A quality management system can actually help you reduce production costs.
By Sam Lines
Can you afford to adopt a documented quality management system? The better question to ask is this: Can you afford not to have a quality management system? This question is often the center of debate among many small- and medium-sized precast concrete producers. The larger plants can afford the resources necessary to develop the documentation, procedures, forms and tests that are required as part of a formal quality system.
One of the popular quality systems for the precast concrete industry is the National Precast Concrete Association (NPCA) Plant Certification Program. This program has a foundation of industry-specific standards that have been established as the necessary requirements for a precast plant to implement in order to produce the best quality concrete products. Each plant develops its own procedures and work instructions that meet or exceed the NPCA requirements. Plants are audited annually through unannounced inspections by an independent auditing firm. The precast plant must meet a minimum score to maintain its certification.
Maintaining a quality system requires a disciplined effort from the precast producer. Depending on the size of the operation, daily inspections and concrete testing are required. In some cases, multiple tests are required each day. The additional indirect labor required for quality is one of the major obstacles for plants when deciding whether to become certified. It is often viewed as an additional cost to the operation that will shrink profitability. However, when they look at the costs of making faulty products, they may find the opposite to be true.
Quality cost categories
Quality costs can be divided into three distinct categories: prevention costs, appraisal costs and failure costs. The failure costs are further divided into internal and external. In a perfect world, there would be no failure costs. But we don’t live in a perfect world; we live in the real world.
Experts agree that a typical manufacturing organization’s total quality costs range from 20% to 30% of sales. This is the sum of all of these categories. Implementation of a documented quality system will have a tremendous impact on reducing these costs, primarily in the failure category.
Explained further, prevention costs are all of the activities performed to prevent poor quality. The cost to develop documented procedures, forms and work instructions are in this category. Also, the salary of a quality manager may be in this category. This is often referred to as quality assurance.
Appraisal costs include inspection and testing activities. Activities prior to manufacturing, such as design and purchasing, also have inspection activities. This is often referred to as quality control.
Prevention and appraisal activities are in place to reduce or eliminate failure costs. A lack of either of these activities will not prevent defective product from being produced and shipped. Every manufacturer should have some form of prevention, appraisal or both.
Failure costs are not desirable. If you did not make the product right the first time, then making it right the second time adds cost without adding value. Manufacturers with high failure costs will struggle to stay in business. To offset the high cost of repair and rework, wages for direct labor will be lower than comparable companies. These companies will typically hire unskilled labor, and may actually need to employ more laborers due to the extra time invested in repair and rework. In addition, not all products can be repaired – some are set aside and sold as seconds, or they are scrapped altogether. As the product gets further along in the manufacturing cycle, the cost for detection and repair is multiplied.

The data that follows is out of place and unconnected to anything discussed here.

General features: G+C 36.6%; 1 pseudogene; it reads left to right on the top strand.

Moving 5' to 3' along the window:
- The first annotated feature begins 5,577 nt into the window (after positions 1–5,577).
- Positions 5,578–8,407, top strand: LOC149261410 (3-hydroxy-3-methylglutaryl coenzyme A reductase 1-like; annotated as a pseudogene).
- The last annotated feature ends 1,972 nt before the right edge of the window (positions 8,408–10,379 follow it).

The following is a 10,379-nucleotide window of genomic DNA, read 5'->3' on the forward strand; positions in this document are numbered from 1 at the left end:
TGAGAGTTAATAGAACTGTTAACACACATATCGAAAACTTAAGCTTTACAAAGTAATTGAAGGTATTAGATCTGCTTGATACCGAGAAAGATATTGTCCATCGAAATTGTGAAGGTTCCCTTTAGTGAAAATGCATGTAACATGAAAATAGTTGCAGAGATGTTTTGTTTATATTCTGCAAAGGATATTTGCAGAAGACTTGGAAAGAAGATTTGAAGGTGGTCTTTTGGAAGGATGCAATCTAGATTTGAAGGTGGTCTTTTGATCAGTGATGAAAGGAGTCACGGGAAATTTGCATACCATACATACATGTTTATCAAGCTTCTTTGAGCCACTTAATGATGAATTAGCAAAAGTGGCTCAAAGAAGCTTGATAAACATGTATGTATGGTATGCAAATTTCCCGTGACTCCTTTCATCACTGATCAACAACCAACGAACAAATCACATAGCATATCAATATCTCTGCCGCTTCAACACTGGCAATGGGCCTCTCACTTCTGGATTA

Here is an example: A mistake in the drawing that could be easily fixed for $1 of labor in design can cost $10 to repair if not caught until the pre-pour inspection. Further, a mistake that would cost $25 to repair prior to shipment can easily cost 10 to 100 times more if the defect is found at the job site.
It is easy to see how the cost of quality can be 20% of sales. Also, quality costs are often like an iceberg: The hidden cost is many times more than the visible costs. Prevention and appraisal costs can be planned and budgeted into product costing, whereas failure costs usually cannot. In addition, prevention and appraisal costs will vary with the size of an organization, and are a blend of fixed and variable costs. Based on my experience as a quality manager in a large precast plant, where the quality department was staffed with five full-time employees, the appraisal and prevention costs range from 1.5% to 2% of sales. If the cost of poor quality is equivalent to 20% of sales, and the investment to prevent this is 2% of sales, then the return on investment is 900%.
In his popular book on the field of quality management “Quality is Free,” Philip Crosby lays out the case by explaining that a quality system is not an added expense, but rather a tool that is used to slash undesirable costs. Crosby states that “Quality is free, it is not a gift but it is free. What costs money are the unquality things – all the actions that involve not doing it right the first time.” A quality management system can help you achieve greater efficiency.
This is a shift in thinking for some people, but it’s as simple as the rule my dad always taught me: “measure twice, cut once.”
Sam Lines, MBA, is sales/safety engineer and lean coordinator with Concrete Sealants Inc., Tipp City, Ohio. Contact him at (937) 845-8776 or visit www.conseal.com.
1 Crosby, Philip. (1980). Quality is Free. New York:Penguin Group.